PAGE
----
Columbia students get buckets


Kelly Wenzel

Justin Eddings, a freshman cinema art + science major, drives past defender Louis Lloyd, a freshman audio arts & acoustics major, to the basket in the first round of the tournament.

By Contributing Writer Abby Seitz

The Renegades hosted a 3-on-3 basketball tournament Nov. 12 at Roosevelt University’s Goodman Center, 501 S. Wabash Ave., where students battled it out on the court for free Jersey Mike’s sandwiches and a chance to win gift cards to various places.

The event was created three years ago to coincide with the NCAA March Madness Tournament—the annual college basketball national championship playoffs—and was so successful that as of this year, the Renegades began hosting the tournament every semester, according to Renegades President Mike Sempek, a senior television major.

Members of the first-place team were each awarded $25 Visa gift cards, the second-place team won $15 movie theater gift cards and $10 Subway gift cards were awarded to the third-place teams.

The tournament was open to both Columbia and Roosevelt students and teams participated in pickup games for the first two hours of the tournament before entering the playoff round. The first set of games had no impact on the teams’ ability to make the playoff round because there was no elimination or seeding period. 

Renegades Information Officer Ryan Miller, a junior marketing major, said the Renegades aim to make their events approachable for all students.  

 “[The Renegades] want to make fitness and athletics much more inviting and welcoming,” Miller said. “It’s not skill-intensive, it’s not cutthroat. We want everyone to come and have a good time.” 

Senior cinema art + science major Sean Shemerdiak saw the event on Columbia’s website and walked in. Erick Diaz, a sophomore cinema art + science major, and William Lynch, a freshman cinema art + science major, were on his team, which ended up winning the tournament in its entirety. 

“I’ve been wanting to play basketball down here for a while,” Shemerdiak said. “The 3-on-3 tournament sparked my interest, so I made sure to be here.” 

Sempek said he thinks the tournament would have been more enjoyable for its participants had the turnout measured up to the attendance of last year’s tournament held on Nov. 13, and that holding the tournament on a Wednesday night could have negatively impacted the turnout for this year’s tournament. 

However, last year’s tournament was also held on a Wednesday but saw 27 teams turn out to compete. The winning team received tickets to the Dec. 5, 2013, Chicago Bulls vs. Miami Heat game, as reported Nov. 18, 2013 by The Chronicle.

While the Renegades saw a smaller turnout this year than in previous years, with only six teams playing in the actual playoff round, Shemerdiak said he enjoyed playing with the smaller crowd.

“Since there weren’t that many teams, it ran really smoothly,” Shemerdiak said. “There was not a lot of waiting during games, which I liked. Everyone that came out had good sportsmanship. There wasn’t really any sore loser and no fights, which is great.”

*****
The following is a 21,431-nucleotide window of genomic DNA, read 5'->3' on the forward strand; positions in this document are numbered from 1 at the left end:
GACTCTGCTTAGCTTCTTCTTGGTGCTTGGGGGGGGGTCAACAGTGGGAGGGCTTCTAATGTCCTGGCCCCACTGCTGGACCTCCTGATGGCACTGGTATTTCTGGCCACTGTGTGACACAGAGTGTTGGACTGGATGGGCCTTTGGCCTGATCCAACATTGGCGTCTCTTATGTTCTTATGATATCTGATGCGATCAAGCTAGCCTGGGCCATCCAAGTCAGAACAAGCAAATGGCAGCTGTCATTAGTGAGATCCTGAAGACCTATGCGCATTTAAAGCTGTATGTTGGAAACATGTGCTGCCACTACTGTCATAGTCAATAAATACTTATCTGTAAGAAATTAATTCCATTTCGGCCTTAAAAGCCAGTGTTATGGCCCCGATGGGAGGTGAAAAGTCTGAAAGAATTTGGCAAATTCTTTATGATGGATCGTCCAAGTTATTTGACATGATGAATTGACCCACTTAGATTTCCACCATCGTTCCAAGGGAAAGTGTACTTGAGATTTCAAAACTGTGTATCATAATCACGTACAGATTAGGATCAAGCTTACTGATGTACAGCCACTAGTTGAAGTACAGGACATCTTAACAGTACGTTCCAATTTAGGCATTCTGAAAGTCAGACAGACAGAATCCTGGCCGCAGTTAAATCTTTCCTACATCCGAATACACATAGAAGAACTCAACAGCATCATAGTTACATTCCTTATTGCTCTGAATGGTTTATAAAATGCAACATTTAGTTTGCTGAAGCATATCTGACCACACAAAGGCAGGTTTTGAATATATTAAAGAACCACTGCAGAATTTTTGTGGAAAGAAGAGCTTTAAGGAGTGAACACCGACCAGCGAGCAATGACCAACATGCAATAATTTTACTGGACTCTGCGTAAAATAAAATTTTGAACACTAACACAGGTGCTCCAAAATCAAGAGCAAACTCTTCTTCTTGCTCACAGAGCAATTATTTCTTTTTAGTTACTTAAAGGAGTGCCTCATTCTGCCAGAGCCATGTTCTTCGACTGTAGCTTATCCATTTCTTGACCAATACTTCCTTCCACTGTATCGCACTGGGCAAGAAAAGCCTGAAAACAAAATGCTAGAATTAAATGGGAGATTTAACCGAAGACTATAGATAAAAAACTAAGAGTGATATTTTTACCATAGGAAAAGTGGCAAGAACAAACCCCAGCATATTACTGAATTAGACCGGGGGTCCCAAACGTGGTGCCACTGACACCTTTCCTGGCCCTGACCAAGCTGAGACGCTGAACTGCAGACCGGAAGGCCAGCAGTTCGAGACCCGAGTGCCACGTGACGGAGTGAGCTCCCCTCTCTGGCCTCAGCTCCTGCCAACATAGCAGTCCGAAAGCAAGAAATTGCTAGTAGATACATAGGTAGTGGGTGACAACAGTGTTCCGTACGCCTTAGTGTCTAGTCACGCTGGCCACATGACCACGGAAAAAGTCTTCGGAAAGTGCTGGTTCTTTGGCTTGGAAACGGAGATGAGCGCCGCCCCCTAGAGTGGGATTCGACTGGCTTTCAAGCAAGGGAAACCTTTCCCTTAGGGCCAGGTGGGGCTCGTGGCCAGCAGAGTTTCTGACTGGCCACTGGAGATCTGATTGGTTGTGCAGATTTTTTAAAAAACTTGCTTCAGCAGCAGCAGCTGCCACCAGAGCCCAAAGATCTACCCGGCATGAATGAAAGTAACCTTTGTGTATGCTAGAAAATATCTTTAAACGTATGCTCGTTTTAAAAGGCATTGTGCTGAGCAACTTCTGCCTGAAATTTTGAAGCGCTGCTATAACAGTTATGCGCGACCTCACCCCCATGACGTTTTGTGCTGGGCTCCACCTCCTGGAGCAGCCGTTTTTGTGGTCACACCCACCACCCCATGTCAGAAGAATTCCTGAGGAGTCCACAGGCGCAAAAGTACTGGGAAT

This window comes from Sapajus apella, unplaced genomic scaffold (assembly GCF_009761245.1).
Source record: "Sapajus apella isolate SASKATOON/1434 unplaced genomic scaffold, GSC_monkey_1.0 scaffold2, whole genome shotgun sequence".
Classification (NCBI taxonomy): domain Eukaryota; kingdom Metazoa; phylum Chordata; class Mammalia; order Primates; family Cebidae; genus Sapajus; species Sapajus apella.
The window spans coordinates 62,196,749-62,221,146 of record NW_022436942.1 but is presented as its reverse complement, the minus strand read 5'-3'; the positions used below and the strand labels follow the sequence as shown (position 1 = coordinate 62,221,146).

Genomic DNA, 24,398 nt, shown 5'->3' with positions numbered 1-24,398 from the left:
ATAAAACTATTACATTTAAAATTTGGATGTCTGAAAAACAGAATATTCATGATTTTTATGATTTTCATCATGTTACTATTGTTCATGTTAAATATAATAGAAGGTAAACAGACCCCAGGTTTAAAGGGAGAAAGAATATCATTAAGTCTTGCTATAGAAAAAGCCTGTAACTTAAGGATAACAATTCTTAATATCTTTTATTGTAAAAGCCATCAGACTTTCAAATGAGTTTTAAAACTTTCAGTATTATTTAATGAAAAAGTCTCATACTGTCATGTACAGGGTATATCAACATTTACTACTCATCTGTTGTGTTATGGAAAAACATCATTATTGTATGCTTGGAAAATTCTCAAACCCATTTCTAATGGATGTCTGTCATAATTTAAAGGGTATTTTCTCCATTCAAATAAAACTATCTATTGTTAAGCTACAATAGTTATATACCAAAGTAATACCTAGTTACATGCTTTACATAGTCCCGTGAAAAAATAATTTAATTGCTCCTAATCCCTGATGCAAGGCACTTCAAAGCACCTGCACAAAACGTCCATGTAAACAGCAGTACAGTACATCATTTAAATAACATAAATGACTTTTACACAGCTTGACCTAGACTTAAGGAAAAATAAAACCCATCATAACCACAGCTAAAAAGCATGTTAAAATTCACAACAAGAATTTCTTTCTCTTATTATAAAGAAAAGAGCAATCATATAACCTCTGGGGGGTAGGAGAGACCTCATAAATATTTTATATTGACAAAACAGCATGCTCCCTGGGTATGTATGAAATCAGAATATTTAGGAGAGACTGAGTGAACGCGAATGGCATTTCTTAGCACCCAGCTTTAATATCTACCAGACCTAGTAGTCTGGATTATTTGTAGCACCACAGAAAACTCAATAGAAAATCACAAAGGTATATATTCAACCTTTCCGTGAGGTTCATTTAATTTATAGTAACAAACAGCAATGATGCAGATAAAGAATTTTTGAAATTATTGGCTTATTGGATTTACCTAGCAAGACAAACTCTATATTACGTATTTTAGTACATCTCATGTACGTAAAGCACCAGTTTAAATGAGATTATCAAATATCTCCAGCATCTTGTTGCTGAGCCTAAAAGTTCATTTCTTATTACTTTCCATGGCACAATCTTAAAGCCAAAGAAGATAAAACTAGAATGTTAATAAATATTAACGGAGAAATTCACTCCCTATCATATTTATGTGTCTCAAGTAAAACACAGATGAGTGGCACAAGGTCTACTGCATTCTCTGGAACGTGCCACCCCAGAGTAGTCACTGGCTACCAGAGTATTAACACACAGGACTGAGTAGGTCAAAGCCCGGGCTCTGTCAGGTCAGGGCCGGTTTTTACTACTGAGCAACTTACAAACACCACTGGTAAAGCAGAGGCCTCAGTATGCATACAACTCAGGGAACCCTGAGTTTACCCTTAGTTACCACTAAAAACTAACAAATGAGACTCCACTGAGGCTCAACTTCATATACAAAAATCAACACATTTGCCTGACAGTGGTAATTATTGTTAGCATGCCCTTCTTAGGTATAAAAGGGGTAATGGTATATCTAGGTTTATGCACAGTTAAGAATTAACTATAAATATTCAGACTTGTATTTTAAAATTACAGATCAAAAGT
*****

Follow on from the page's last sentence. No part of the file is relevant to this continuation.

Although Shemerdiak’s team won the tournament, he said the way the games are structured could set some teams up to fail by allowing teams to work the clock. 

[I’m] not a fan of the six-minute games,” Shemerdiak said. “I prefer playing up to a designated point value. Since it’s running on a time, teams can hold the ball and waste time. I’m not a fan of  that.”

Miller said by hosting these tournaments, the Renegades hope to attract more student interest in the athletic opportunities available at Columbia and minimize the negative attitude toward the sports community on campus. 

“Part of it is Columbia, as a whole, is an art school and [students] come here with a background in art,” Miller said. “We don’t come here for a thriving basketball or football team. We don’t come here for a team to follow. That’s not what I am doing, that’s not what I am interested in and it gets pushed in the background and [the Renegades] are just trying to bring [our] things to the foreground.”

William Massey, a junior audio arts & acoustics major, said he thinks the Renegades are doing a good job of growing a larger sports community. He said he has participated in the tournaments for two years and enjoys the opportunities events like this present for him to branch out and participate in sporting events on campus.

“I always want to get active and run around,” Massey said. “I like meeting new people that I haven’t seen before. I can see and meet other people that like sports, too.”

Miller said he hopes events like the tournament will continue to increase support throughout the campus for the Renegades and help to decrease the stigma he senses toward the athletes at the college.  

“[The Renegades are] the same as some of the great clubs we have here like the Muggles [and the] Doctor Who club—the Whovians,” Miller said. “Maybe this isn’t a four-year state university school, but it is the same. It is stuff like that where they are widely accepted, tons of people, great support, and we would like to bring ourselves forward more. [If students] bring some of that energy for us, [that] would be great—school support and things of that nature.”